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Government turns down plans for homes in village

GOVERNMENT minister Sajid Javid has scrapped plans for up to 100 homes in Yapton. Mr Javid delighted villagers by overruling one of his planning inspectors about the scheme on land to the south of Ford Lane and east of North End Road.


One of his civil servants, Phil Barber, issued the decision last week. He wrote that the Yapton Neighbourhood Plan, which was backed by residents, should take precedent in deciding if the housing should go ahead.


The plan did not allocate the site for housing when it was backed by villagers two years ago. A total of 369 of them wrote to protest against the homes. “The Secretary of State finds that the proposal is in conflict with Policy BB1 (in the plan) as it is not in the built up area boundary and does not fall within any of the exemptions listed in the policy.


“The Secretary of State considers that neighbourhood plans, once made part of the development plan, should be upheld as an effective means to shape and direct development in the neighbourhood planning area in question.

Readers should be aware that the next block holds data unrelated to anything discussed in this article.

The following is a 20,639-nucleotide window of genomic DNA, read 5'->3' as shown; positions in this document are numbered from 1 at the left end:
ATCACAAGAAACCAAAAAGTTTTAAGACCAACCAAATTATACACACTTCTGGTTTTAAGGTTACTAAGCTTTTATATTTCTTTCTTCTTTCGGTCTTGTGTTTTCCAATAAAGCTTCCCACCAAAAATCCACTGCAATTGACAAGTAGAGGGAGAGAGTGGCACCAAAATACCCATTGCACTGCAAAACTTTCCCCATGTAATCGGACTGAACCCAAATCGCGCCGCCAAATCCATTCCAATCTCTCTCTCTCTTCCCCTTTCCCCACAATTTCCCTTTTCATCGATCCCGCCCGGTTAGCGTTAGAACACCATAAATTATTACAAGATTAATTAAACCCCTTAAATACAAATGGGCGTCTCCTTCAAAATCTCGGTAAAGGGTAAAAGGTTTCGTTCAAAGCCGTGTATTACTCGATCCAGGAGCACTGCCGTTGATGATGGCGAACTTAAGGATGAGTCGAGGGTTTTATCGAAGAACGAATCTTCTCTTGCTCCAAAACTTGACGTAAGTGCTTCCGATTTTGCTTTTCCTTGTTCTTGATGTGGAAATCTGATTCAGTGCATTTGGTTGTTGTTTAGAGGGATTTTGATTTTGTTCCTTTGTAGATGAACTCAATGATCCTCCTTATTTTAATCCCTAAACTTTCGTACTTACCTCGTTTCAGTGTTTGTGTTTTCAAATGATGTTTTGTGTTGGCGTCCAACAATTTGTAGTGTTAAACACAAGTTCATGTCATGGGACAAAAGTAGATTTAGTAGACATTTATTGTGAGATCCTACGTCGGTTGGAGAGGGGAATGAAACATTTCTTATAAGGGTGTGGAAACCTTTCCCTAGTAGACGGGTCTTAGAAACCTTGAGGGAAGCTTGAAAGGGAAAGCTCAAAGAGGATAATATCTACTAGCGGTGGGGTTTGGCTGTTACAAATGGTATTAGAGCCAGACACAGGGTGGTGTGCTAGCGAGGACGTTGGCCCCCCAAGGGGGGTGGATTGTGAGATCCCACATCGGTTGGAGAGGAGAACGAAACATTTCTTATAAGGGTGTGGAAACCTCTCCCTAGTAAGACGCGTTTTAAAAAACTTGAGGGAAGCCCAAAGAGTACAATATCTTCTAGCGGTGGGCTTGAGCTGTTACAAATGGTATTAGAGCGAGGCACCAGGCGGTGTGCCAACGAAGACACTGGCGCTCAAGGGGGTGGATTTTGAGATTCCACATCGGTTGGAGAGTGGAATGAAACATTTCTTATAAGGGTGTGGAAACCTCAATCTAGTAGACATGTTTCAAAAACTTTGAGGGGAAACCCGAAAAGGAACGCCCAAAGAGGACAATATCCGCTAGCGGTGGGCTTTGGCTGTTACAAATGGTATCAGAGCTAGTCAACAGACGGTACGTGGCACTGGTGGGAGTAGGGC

“He therefore concludes that the identified adverse impacts of this proposal would significantly and demonstrably outweigh the identified benefits when assessed against the policies….as a whole. The Secretary of State concludes that the policies should fail,” Mr Barber said.


Yapton Parish Council clerk Andrew Gardiner said: “This shows that made neighbourhood plans do have a value. It is great news and timing, especially with the call-in on the Burndell Road site.”


Mr Javid has also recently agreed to review Arun District Council’s decision to approve 108 homes for Burndell Road. For the Ford Lane/North End Road scheme, Keith Langmead Ltd asked Arun for outline planning permission for up to 100 homes, with one in three being affordable, on 3.4 hectares of land together with 1.1ha of public open space and strategic landscaping and 2.2ha of public open space and vehicle access.


Arun refused permission for the homes in October 2014. This was overturned by planning inspector David Nicholson after a public inquiry in July 2015 following Keith Langmead’s appeal against the council’s decision. Mr Javid has agreed with much of Mr Nicholson’s reasoning.


He agrees Yapton is one of the district’s most sustainable locations for new housing and that Arun cannot show a five year housing land supply as the government requires. He also says the new housing would not harm St Mary’s Church. But none of these matters is enough to outweigh the importance of the neighbourhood plan.

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